At the same time it is suggested that people in organisations need - and perhaps want - to be more flexible and innovative rather than simply following orders. These are given many different names but as an umbrella term we call the post bureaucracies.
People are trusted to act on the basis of shared values rather than rules. Work is no longer done in fixed hours or at a designated place.
Some of these problems are to do with the social impact of bureaucracy but there are also problems from the more narrow perspective of organisational design and efficiency.
In principle every part is perfectly designed to perform its task and the whole thing operates like clockwork in an entirely predictable and standard way.
It is this that makes a bureaucracy efficient. But it also means that the people within the organisation have to function as if they were cogs within the machine.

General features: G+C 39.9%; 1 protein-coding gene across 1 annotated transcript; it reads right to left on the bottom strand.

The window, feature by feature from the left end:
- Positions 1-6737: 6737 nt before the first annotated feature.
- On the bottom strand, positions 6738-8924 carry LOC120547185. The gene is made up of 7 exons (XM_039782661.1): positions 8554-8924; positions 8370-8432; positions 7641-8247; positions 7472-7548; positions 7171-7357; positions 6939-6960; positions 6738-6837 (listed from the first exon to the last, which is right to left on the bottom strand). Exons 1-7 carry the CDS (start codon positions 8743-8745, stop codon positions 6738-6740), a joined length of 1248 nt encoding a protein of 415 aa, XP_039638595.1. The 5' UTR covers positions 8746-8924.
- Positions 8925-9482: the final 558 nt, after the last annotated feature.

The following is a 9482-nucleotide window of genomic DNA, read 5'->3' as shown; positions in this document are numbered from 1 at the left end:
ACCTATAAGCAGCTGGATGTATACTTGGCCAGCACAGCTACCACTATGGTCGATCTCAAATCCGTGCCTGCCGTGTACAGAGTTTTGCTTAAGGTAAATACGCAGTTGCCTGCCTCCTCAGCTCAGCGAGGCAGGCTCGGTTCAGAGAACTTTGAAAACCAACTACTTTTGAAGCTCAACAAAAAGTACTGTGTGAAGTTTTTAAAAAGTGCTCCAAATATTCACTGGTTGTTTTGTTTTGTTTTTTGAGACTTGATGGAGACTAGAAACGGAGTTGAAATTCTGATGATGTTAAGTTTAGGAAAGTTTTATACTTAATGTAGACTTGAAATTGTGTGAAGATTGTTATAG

This leads to three key problems for bureaucracy; o The problem of motivation. Because people in bureaucracies have to follow rules, and have no choice or discretion about doing so, they may well have little personal commitment to the organisation and gain little interest or stimulation from their work.
Theorists of motivation have long recognised that very often motivation is linked to factors such as job satisfaction and to a sense of achievement and responsibility at work.
Bureaucracies rarely deliver this and if high motivation leads to better work performance then it follows that employees will perform sub optimally in bureaucracies. In this sense they may not be as efficient as they seem at first sight.
If the workforce is poorly motivated they are unlikely to care much about customer service but simply follow rules grudgingly or blindly. These rules are there for the good of the organisation rather than customers and will not be changed to suit the particular demands an individual customer may have.